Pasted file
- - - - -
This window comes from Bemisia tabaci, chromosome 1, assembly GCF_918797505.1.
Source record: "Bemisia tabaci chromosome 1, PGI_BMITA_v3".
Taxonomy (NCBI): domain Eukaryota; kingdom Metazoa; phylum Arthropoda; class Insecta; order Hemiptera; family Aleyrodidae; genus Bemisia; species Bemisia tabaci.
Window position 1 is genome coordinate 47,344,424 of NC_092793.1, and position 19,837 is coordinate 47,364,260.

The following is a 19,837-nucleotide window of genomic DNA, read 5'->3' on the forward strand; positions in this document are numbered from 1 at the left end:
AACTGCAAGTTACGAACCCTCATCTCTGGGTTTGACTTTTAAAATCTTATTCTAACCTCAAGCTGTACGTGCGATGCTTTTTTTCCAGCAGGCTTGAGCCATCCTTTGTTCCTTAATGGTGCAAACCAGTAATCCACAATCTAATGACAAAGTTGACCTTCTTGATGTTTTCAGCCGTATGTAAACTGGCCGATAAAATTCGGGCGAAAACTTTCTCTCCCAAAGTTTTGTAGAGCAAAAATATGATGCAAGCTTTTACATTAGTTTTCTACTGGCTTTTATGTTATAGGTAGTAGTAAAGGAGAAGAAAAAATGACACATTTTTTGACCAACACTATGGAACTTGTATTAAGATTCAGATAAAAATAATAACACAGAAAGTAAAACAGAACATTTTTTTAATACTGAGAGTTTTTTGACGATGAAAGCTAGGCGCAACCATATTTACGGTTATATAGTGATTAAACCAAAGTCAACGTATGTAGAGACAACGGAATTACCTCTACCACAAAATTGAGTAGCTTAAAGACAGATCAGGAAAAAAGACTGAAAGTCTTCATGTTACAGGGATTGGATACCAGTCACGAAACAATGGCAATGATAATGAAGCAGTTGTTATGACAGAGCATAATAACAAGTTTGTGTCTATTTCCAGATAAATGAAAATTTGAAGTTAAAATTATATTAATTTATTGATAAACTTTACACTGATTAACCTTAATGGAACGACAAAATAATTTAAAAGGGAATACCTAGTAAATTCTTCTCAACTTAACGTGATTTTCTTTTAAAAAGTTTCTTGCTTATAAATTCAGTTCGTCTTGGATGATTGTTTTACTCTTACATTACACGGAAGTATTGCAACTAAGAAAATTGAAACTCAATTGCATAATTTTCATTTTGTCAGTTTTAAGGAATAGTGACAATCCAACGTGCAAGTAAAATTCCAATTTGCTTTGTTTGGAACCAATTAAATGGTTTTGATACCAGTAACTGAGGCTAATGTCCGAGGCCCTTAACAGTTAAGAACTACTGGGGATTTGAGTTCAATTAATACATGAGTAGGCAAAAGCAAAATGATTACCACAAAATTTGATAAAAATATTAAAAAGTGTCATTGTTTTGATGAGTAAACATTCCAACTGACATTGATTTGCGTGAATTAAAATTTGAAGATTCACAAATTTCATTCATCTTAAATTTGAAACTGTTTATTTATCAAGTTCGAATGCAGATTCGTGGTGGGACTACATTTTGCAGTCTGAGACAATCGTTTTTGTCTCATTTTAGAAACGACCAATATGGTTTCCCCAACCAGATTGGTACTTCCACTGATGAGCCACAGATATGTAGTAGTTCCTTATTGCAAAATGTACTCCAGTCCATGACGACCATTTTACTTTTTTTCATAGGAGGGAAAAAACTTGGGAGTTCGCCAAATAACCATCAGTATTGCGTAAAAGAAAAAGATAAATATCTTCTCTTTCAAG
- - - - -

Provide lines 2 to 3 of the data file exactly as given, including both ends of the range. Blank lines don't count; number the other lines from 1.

Source record: "Bemisia tabaci chromosome 1, PGI_BMITA_v3".
Taxonomy (NCBI): domain Eukaryota; kingdom Metazoa; phylum Arthropoda; class Insecta; order Hemiptera; family Aleyrodidae; genus Bemisia; species Bemisia tabaci.